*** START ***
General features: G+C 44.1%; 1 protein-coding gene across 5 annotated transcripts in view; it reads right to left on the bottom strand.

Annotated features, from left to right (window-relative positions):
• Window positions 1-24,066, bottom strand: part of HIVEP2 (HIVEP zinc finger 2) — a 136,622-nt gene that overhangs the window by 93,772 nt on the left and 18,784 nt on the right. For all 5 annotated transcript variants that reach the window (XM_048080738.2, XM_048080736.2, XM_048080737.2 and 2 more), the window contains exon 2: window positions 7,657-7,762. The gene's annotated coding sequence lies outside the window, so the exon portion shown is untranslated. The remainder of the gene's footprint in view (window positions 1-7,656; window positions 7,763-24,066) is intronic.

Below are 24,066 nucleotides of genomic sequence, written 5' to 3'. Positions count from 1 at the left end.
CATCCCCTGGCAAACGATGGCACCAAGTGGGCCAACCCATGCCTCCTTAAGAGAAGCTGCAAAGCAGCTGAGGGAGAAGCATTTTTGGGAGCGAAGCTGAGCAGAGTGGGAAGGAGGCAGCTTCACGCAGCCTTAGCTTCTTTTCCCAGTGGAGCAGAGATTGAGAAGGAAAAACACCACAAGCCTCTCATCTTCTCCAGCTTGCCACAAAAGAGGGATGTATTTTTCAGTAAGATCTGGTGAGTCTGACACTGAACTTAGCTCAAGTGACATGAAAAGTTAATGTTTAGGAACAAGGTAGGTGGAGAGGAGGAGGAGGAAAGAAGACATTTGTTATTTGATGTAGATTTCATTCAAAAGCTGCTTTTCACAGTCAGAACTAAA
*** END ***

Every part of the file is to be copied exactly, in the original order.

General features: G+C 44.1%; 1 protein-coding gene across 5 annotated transcripts in view; it reads right to left on the bottom strand.

Annotated features, from left to right (window-relative positions):
• Window positions 1-24,066, bottom strand: part of HIVEP2 (HIVEP zinc finger 2) — a 136,622-nt gene that overhangs the window by 93,772 nt on the left and 18,784 nt on the right. For all 5 annotated transcript variants that reach the window (XM_048080738.2, XM_048080736.2, XM_048080737.2 and 2 more), the window contains exon 2: window positions 7,657-7,762. The gene's annotated coding sequence lies outside the window, so the exon portion shown is untranslated. The remainder of the gene's footprint in view (window positions 1-7,656; window positions 7,763-24,066) is intronic.

Below are 24,066 nucleotides of genomic sequence, written 5' to 3'. Positions count from 1 at the left end.
CATCCCCTGGCAAACGATGGCACCAAGTGGGCCAACCCATGCCTCCTTAAGAGAAGCTGCAAAGCAGCTGAGGGAGAAGCATTTTTGGGAGCGAAGCTGAGCAGAGTGGGAAGGAGGCAGCTTCACGCAGCCTTAGCTTCTTTTCCCAGTGGAGCAGAGATTGAGAAGGAAAAACACCACAAGCCTCTCATCTTCTCCAGCTTGCCACAAAAGAGGGATGTATTTTTCAGTAAGATCTGGTGAGTCTGACACTGAACTTAGCTCAAGTGACATGAAAAGTTAATGTTTAGGAACAAGGTAGGTGGAGAGGAGGAGGAGGAAAGAAGACATTTGTTATTTGATGTAGATTTCATTCAAAAGCTGCTTTTCACAGTCAGAACTAAA